The Shocking Story of the Worst Machine Gun Ever Made

One day at the auction house, someone left a pile of guns on the ground. This was not at all unusual. At the very bottom, wrapped in moving blankets, was a pile of scrap metal. I parted the blanket gently to expose more of whatever I was seeing — gently because the metal had a patina of dirty age and I didn’t want to stick myself.

Job Opening: Assistant Editor

The National Interest is seeking a detail-oriented, creative, results-driven individual to serve as an assistant editor.

This fast-paced position requires working closely with the editor. Pluses are:

• experience with the Chicago Manual of Style

• InDesign and Photoshop proficiency

• experience with web design and Drupal

• familiarity with TNI’s work and the national-security issues that the magazine covers—particularly the Asia-Pacific, Russia, NATO, defense technology and spending, and counterterrorism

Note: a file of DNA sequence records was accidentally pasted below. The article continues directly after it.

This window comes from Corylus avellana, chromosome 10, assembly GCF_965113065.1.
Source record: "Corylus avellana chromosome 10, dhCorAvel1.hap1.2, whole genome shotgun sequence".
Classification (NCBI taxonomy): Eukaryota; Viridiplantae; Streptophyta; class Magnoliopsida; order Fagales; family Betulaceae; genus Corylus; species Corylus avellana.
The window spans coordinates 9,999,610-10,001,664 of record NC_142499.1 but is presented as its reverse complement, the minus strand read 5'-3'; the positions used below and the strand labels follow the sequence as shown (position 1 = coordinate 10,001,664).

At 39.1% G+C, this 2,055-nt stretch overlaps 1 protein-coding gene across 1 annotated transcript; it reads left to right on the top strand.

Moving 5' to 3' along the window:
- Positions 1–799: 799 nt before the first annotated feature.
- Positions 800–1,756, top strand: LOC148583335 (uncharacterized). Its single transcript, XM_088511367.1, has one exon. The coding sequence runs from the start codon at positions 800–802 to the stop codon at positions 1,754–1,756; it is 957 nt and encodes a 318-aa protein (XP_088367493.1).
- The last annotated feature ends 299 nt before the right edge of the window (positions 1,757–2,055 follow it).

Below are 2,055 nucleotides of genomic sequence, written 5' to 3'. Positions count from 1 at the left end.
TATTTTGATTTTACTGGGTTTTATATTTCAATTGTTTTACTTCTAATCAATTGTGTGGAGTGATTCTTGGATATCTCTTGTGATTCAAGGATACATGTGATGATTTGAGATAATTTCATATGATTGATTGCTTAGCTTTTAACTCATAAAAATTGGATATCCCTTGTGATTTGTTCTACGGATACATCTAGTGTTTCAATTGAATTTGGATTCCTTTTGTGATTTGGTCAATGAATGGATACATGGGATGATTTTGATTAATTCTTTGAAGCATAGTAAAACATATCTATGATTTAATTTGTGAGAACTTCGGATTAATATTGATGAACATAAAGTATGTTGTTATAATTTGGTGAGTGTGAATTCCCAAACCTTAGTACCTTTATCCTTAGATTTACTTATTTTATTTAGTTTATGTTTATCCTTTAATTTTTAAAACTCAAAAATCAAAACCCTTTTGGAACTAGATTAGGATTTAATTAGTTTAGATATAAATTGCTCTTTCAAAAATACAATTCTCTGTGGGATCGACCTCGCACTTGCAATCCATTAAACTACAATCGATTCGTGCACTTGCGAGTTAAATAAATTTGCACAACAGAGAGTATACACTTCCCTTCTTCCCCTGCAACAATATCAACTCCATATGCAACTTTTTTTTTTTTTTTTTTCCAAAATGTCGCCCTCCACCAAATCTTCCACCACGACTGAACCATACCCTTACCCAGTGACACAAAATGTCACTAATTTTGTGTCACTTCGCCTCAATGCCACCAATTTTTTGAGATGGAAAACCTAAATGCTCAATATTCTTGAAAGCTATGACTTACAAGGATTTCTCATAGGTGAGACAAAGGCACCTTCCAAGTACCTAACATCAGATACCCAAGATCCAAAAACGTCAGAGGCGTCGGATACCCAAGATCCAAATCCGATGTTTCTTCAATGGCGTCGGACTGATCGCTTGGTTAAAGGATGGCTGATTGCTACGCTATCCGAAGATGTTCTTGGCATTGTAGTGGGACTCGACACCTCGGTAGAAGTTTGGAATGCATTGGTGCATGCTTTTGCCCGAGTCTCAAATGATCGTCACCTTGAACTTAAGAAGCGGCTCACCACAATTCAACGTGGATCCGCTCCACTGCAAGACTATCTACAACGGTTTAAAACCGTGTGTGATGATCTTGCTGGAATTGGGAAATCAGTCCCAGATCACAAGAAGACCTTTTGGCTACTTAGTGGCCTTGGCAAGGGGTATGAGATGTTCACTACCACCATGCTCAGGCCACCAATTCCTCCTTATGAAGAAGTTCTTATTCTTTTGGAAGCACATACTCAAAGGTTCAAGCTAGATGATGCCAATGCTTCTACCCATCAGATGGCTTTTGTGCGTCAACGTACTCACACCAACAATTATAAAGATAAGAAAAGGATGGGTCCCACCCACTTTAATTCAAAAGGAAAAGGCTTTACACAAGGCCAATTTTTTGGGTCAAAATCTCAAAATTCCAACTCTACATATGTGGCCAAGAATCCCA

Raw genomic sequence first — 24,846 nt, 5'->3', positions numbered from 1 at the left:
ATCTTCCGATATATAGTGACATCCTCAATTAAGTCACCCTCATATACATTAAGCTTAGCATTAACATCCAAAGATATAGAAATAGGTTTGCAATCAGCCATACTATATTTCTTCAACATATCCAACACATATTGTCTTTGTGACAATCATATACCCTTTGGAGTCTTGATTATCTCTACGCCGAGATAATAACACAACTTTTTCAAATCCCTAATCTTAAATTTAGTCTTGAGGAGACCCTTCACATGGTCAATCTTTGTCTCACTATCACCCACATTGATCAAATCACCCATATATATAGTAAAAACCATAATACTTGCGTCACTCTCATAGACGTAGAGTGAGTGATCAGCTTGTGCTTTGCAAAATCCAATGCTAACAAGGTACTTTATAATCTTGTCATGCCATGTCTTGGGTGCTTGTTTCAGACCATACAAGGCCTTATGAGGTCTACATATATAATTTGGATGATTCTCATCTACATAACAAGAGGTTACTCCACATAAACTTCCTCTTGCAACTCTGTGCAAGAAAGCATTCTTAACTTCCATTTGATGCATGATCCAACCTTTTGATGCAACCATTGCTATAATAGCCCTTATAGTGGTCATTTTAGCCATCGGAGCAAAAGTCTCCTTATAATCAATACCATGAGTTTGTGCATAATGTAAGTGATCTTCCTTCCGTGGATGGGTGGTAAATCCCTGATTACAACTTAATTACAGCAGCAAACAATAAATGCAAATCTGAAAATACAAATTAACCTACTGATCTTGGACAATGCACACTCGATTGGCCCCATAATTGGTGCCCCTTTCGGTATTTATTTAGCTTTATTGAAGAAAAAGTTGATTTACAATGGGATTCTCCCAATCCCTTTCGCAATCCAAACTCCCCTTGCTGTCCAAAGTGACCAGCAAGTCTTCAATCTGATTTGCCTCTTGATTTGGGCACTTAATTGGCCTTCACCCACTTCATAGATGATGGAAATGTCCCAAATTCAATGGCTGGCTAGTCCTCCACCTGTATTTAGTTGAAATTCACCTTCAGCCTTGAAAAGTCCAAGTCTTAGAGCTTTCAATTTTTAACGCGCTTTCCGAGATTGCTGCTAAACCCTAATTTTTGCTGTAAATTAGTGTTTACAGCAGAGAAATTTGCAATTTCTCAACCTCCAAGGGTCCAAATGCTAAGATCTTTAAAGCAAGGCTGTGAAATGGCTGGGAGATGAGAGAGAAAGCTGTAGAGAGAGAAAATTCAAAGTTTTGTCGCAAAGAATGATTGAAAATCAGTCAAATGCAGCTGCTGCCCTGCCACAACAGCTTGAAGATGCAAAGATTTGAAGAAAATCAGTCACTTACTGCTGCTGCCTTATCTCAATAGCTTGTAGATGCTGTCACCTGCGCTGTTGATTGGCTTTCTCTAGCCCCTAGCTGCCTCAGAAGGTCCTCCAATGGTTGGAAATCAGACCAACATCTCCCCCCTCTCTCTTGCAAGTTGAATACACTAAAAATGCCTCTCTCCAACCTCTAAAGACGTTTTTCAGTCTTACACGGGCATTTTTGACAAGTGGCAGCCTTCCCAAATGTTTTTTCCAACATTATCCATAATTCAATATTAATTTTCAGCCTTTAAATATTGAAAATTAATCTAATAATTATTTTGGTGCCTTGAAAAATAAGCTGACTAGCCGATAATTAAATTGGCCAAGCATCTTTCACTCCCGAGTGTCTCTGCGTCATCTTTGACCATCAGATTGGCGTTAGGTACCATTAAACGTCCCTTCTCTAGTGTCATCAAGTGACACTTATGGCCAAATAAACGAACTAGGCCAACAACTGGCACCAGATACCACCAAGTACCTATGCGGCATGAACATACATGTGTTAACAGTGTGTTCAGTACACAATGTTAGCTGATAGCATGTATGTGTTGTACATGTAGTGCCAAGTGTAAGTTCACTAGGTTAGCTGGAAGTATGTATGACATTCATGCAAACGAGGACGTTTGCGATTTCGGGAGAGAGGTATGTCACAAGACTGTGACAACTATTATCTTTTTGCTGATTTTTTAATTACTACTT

The Best (and Most Deadly) Military Rifles, Revolvers and Bullets on the Planet

The standard weapon of the Russian Ground Forces is the AK-74M. Developed in the 1970s as a replacement for the iconic AK-47, the main difference between the two weapons was the use of smaller, lighter 5.45-millimeter ammunition. The weapon, equipped with a thirty-round magazine, saw extensive use in the Soviet occupation of Afghanistan and was issued to frontline Soviet Units, particularly airborne, naval infantry and Germany-based conventional army units. The rifle has a side folding stock, 16.3-inch barrel and an overall length of thirty-seven inches.

Why Russia's Nuclear War Tank Was a Total Failure

In reality, classic heavy tanks stopped making sense by the mid-1950s. Speedy, maneuverable and reliable tanks — with new high-powered guns — would win the wars of the future. Devastating guided missiles capable of punching through heavy armor had also begun entering service. Khrushchev, who loved missiles, had enough of the Soviet army’s penchant for heavy tanks.

In a war that never happened, formations of heavy and rather odd-looking Soviet tanks would have powered through atomic explosions in breakthrough attacks into West Germany.